Ashley Ringstaff’s son, Jason, had just left for school when he called her to let her know he might die.

As Fox 7 News reports, on October 16, Jason was the first student picked up by bus driver Nathan Deyoung. It had been raining for more than 24 hours in their hometown of Leander, Texas, and conditions were bad. A nearby bridge was already covered with water.

Deyong had avoided the bridge the previous day, but for some reason chose to take that route — possibly because the bus was running late.

With 12-year-old Jason the only student aboard, the bus driver drove around a barricade that warned the road was closed and attempted to drive over a flooded bridge. Within moments, the bus had been swept into the creek by the rushing water.

That’s when a terrified Jason called his mother.

Ashley later wrote on Facebook that, “At 8:26 am I got a call from Jason in hysterics. Telling me he loves me and that he is scared and thinking he was going to die. I hope no one ever has to listen to their child or loved one preparing to die because of a stupid decision that should never have happened.”

The angry mom told Fox 7 that it was hard to tell what had happened when she first answered the phone:

“I couldn’t understand him immediately. All I heard was crying and screaming and then he was just like, ‘The bus got swept off the bridge,’ and I’m like, ‘What?!'”

The Leander Police Department has released video from Deyoung’s attempt to cross the flooded bridge. In the Facebook post, the Department noted that they hoped the video would help people understand the dangers of driving through a low water crossing during a flood.

At 8:26 am I got a call from Jason in hysterics. Telling me he loves me and that he is scared and thinking he was going…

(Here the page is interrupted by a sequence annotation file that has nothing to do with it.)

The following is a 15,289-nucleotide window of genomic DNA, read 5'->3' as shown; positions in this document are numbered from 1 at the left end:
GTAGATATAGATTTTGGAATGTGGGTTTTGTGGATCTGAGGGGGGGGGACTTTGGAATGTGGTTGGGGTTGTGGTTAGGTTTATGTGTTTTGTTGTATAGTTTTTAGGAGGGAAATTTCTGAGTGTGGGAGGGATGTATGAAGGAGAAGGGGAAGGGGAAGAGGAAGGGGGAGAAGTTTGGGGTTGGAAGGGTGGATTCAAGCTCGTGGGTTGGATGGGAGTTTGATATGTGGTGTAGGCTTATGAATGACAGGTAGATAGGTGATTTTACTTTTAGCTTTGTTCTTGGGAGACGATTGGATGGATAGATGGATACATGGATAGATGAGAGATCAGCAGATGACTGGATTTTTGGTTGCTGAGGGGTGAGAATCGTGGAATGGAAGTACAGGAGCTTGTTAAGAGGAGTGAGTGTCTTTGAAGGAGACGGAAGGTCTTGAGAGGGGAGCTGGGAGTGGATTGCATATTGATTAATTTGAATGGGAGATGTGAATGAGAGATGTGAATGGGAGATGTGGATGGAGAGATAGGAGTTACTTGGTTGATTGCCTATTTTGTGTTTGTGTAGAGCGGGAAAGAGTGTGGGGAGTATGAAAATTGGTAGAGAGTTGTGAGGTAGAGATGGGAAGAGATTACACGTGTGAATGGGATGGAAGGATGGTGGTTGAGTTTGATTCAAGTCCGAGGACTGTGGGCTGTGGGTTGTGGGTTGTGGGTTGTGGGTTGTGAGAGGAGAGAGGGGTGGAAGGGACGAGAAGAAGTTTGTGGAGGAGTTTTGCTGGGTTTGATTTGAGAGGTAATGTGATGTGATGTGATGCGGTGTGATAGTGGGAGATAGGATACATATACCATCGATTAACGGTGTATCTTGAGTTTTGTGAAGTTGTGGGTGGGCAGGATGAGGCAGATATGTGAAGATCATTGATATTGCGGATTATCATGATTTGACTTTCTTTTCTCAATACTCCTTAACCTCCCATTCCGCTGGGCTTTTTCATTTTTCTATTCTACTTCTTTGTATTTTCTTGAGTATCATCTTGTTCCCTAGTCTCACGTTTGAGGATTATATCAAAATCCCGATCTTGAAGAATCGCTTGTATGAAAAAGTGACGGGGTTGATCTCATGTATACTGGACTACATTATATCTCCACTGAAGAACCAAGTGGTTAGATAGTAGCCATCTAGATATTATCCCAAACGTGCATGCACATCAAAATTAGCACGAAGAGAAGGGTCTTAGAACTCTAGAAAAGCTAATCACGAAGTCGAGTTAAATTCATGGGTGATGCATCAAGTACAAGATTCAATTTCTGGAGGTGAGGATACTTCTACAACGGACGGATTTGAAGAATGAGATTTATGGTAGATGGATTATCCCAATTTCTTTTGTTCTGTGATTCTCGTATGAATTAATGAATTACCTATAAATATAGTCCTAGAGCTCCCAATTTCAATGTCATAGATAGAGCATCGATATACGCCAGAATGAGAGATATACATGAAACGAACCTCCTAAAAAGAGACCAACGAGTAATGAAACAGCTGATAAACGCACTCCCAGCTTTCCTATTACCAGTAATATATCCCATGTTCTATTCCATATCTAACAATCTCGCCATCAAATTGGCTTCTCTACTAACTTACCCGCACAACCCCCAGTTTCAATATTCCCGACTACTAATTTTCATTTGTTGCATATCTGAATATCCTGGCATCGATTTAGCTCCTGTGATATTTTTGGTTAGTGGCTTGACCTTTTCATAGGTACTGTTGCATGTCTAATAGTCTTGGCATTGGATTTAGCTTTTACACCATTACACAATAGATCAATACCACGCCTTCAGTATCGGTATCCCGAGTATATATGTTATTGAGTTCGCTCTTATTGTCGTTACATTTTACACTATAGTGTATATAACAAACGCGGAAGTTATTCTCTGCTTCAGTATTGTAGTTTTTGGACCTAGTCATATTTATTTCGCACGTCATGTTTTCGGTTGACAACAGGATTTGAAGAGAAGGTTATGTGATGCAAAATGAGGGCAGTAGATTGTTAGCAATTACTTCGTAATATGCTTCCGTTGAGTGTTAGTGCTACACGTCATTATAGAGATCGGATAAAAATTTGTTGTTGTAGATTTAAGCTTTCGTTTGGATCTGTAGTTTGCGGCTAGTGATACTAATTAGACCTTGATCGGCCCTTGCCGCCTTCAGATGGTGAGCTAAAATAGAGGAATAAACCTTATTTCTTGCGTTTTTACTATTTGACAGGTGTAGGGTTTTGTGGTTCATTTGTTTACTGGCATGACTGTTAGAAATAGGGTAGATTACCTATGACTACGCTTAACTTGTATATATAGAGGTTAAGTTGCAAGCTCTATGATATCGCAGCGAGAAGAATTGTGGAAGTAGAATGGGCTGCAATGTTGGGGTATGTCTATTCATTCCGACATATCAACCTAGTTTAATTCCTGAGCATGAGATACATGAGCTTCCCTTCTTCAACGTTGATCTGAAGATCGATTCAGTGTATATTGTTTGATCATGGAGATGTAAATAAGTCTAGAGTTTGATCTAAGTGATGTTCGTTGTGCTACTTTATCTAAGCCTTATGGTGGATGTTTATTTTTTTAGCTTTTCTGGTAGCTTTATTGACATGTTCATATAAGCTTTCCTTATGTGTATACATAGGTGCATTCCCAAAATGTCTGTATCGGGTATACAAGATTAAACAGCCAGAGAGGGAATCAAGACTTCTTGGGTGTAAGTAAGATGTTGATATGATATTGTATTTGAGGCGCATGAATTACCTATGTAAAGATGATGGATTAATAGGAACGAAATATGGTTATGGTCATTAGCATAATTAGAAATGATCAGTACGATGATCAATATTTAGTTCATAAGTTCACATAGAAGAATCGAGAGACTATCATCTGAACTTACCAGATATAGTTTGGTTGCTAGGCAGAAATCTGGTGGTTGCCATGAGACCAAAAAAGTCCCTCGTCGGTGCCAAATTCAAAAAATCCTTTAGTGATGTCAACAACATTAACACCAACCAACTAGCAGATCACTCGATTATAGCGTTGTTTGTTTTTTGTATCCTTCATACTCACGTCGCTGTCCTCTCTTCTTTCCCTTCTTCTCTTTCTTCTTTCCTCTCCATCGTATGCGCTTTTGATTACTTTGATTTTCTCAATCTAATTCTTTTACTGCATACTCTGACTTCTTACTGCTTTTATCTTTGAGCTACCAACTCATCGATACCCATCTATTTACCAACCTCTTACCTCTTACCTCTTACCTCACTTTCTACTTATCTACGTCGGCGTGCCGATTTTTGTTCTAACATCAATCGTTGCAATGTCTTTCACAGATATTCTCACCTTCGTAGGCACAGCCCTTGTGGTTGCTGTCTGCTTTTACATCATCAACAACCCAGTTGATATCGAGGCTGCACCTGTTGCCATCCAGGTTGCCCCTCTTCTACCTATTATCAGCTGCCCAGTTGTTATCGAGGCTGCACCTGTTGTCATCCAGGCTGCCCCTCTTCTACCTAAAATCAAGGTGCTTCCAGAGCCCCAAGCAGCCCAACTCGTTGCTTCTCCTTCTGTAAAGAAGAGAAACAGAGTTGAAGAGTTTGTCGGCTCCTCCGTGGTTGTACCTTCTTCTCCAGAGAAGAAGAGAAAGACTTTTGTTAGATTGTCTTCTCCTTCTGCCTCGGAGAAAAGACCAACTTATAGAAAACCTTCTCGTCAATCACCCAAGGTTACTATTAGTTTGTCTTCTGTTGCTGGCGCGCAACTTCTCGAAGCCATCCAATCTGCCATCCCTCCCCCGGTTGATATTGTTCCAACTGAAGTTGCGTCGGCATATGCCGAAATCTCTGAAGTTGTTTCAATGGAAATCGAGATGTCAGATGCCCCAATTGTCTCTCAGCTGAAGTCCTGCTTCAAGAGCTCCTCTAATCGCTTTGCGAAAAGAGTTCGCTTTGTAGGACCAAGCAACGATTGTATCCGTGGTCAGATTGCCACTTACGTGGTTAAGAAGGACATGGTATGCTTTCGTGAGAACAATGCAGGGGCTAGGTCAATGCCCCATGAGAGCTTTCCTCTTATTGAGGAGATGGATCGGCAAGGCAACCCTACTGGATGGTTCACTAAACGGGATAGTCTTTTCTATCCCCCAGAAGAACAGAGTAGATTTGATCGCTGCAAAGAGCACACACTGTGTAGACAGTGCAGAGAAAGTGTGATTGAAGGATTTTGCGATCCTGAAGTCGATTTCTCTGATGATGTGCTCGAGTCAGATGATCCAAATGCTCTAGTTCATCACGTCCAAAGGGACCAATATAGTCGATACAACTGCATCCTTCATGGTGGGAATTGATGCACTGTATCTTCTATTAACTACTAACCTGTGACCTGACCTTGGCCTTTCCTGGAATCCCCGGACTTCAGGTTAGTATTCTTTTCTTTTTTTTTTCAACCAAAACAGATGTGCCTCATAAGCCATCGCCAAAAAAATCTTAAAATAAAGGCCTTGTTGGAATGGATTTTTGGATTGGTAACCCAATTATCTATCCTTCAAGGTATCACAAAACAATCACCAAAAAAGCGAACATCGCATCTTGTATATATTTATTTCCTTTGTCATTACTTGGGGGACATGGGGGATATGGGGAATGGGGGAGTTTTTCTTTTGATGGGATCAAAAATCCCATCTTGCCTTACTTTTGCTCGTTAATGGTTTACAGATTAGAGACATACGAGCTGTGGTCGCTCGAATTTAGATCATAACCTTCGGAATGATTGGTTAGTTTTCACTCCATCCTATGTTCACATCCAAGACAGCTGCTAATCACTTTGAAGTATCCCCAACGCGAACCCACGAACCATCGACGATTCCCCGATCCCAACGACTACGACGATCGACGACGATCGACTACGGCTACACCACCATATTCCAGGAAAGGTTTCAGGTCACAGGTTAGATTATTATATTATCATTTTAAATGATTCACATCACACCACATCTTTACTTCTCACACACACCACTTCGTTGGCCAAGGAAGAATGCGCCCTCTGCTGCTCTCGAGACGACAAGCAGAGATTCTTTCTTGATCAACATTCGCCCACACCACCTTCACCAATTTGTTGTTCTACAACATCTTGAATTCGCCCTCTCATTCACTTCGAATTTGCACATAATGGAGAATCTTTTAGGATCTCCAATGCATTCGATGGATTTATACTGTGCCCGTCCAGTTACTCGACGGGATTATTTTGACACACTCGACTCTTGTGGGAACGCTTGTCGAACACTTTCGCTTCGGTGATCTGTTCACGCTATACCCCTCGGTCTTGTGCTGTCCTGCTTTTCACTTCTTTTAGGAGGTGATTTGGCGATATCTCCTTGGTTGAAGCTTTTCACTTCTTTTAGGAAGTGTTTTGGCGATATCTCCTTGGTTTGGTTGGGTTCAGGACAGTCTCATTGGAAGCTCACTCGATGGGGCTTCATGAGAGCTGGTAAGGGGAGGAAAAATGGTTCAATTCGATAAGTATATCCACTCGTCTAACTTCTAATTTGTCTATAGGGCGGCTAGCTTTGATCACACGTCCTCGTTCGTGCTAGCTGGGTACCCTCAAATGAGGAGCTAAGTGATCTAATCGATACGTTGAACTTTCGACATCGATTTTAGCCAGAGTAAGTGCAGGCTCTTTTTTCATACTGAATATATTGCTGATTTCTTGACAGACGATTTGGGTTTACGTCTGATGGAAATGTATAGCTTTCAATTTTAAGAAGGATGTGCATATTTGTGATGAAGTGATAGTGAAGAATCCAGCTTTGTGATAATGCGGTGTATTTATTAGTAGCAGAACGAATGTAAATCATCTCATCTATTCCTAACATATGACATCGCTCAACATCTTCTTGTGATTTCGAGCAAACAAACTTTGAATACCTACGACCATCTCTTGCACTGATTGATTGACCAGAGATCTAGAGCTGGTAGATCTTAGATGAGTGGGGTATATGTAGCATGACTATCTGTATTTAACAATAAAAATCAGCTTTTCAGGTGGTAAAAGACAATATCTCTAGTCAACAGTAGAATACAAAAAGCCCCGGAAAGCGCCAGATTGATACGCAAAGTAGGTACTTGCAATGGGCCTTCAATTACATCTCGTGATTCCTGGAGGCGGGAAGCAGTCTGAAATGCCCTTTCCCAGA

Posted by Ashley Ringstaff on Tuesday, October 16, 2018

Ashley said that watching the video of the crossing looked to her like, “a suicide mission.” Even now, she says thinking about the driver crossing the flooded bridge leaves her shaking with anger. She told Fox 7:

“What I feel like, it’s like you tried to kill my son. That’s how I feel. I feel like he tried to kill my son because he could’ve avoided that whole thing.”

Jason and Deyoung had to be rescued from the bus. Jason had no physical injuries, though his mother says he has been having nightmares.

Deyoung was arrested and charged with failure to obey warning signs and endangering a child. He has been released on a $10,000 bond.

Ashley warned others on Facebook that it doesn’t take much water to sweep away a big vehicle: “Water isn’t forgiving and has more force than most people think. Just because you think you can make it across a low water crossing, doesn’t mean that you will. It’s not worth it, ever.”

As the Leander Police wrote, most cars can be swept away in as little as two feet of water:

The biggest factor in these circumstances is buoyancy. For each foot the water rises up the side of the vehicle, the vehicle displaces 1,500 lbs. of water. In effect, the vehicle weighs 1,500 lbs. less for each foot the water rises. Just two feet of water can carry away most vehicles. TURN AROUND – DON’T DROWN is not just a catchy phrase, but potentially a life-saving reminder.

The school district plans to reevaluate potentially hazardous bus routes as a result of the incident.

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